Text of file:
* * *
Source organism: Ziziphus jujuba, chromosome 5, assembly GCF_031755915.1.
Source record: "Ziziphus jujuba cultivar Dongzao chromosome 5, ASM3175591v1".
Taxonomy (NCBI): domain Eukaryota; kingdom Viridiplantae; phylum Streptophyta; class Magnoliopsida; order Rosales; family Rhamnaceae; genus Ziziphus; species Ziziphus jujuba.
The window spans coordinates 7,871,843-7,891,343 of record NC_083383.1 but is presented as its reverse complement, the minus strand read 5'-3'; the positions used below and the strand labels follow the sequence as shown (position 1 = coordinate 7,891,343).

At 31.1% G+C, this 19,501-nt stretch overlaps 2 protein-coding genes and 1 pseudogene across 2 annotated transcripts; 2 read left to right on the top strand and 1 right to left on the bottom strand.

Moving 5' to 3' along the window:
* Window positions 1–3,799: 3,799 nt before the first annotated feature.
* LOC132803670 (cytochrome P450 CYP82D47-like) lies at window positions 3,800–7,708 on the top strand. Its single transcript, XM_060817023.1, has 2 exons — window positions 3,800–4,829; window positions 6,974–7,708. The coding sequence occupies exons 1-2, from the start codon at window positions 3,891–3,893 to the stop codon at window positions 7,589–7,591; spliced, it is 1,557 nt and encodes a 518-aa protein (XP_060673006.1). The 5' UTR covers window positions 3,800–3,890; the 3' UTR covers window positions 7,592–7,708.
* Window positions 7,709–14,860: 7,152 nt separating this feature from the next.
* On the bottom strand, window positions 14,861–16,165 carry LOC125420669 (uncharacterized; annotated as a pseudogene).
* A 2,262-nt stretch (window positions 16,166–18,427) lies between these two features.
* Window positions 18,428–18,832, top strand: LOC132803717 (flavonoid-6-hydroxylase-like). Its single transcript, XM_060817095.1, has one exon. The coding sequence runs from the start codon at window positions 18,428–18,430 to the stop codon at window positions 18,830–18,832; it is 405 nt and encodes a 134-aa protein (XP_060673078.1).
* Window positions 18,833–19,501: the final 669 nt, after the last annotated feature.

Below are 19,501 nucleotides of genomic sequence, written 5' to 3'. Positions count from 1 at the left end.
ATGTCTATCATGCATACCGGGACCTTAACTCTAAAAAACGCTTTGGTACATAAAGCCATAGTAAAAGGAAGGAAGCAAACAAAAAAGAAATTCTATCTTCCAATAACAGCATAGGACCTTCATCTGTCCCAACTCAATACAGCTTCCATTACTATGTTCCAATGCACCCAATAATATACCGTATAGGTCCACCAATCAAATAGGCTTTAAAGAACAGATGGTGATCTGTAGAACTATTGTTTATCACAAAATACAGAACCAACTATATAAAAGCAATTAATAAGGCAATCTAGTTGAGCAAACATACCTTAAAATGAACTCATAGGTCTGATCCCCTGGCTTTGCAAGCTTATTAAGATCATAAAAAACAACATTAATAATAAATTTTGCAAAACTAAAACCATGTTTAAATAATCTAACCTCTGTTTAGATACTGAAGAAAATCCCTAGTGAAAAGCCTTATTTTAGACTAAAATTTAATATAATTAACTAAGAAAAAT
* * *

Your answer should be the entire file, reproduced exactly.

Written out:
Source organism: Ziziphus jujuba, chromosome 5, assembly GCF_031755915.1.
Source record: "Ziziphus jujuba cultivar Dongzao chromosome 5, ASM3175591v1".
Taxonomy (NCBI): domain Eukaryota; kingdom Viridiplantae; phylum Streptophyta; class Magnoliopsida; order Rosales; family Rhamnaceae; genus Ziziphus; species Ziziphus jujuba.
The window spans coordinates 7,871,843-7,891,343 of record NC_083383.1 but is presented as its reverse complement, the minus strand read 5'-3'; the positions used below and the strand labels follow the sequence as shown (position 1 = coordinate 7,891,343).

At 31.1% G+C, this 19,501-nt stretch overlaps 2 protein-coding genes and 1 pseudogene across 2 annotated transcripts; 2 read left to right on the top strand and 1 right to left on the bottom strand.

Moving 5' to 3' along the window:
* Window positions 1–3,799: 3,799 nt before the first annotated feature.
* LOC132803670 (cytochrome P450 CYP82D47-like) lies at window positions 3,800–7,708 on the top strand. Its single transcript, XM_060817023.1, has 2 exons — window positions 3,800–4,829; window positions 6,974–7,708. The coding sequence occupies exons 1-2, from the start codon at window positions 3,891–3,893 to the stop codon at window positions 7,589–7,591; spliced, it is 1,557 nt and encodes a 518-aa protein (XP_060673006.1). The 5' UTR covers window positions 3,800–3,890; the 3' UTR covers window positions 7,592–7,708.
* Window positions 7,709–14,860: 7,152 nt separating this feature from the next.
* On the bottom strand, window positions 14,861–16,165 carry LOC125420669 (uncharacterized; annotated as a pseudogene).
* A 2,262-nt stretch (window positions 16,166–18,427) lies between these two features.
* Window positions 18,428–18,832, top strand: LOC132803717 (flavonoid-6-hydroxylase-like). Its single transcript, XM_060817095.1, has one exon. The coding sequence runs from the start codon at window positions 18,428–18,430 to the stop codon at window positions 18,830–18,832; it is 405 nt and encodes a 134-aa protein (XP_060673078.1).
* Window positions 18,833–19,501: the final 669 nt, after the last annotated feature.

Below are 19,501 nucleotides of genomic sequence, written 5' to 3'. Positions count from 1 at the left end.
ATGTCTATCATGCATACCGGGACCTTAACTCTAAAAAACGCTTTGGTACATAAAGCCATAGTAAAAGGAAGGAAGCAAACAAAAAAGAAATTCTATCTTCCAATAACAGCATAGGACCTTCATCTGTCCCAACTCAATACAGCTTCCATTACTATGTTCCAATGCACCCAATAATATACCGTATAGGTCCACCAATCAAATAGGCTTTAAAGAACAGATGGTGATCTGTAGAACTATTGTTTATCACAAAATACAGAACCAACTATATAAAAGCAATTAATAAGGCAATCTAGTTGAGCAAACATACCTTAAAATGAACTCATAGGTCTGATCCCCTGGCTTTGCAAGCTTATTAAGATCATAAAAAACAACATTAATAATAAATTTTGCAAAACTAAAACCATGTTTAAATAATCTAACCTCTGTTTAGATACTGAAGAAAATCCCTAGTGAAAAGCCTTATTTTAGACTAAAATTTAATATAATTAACTAAGAAAAAT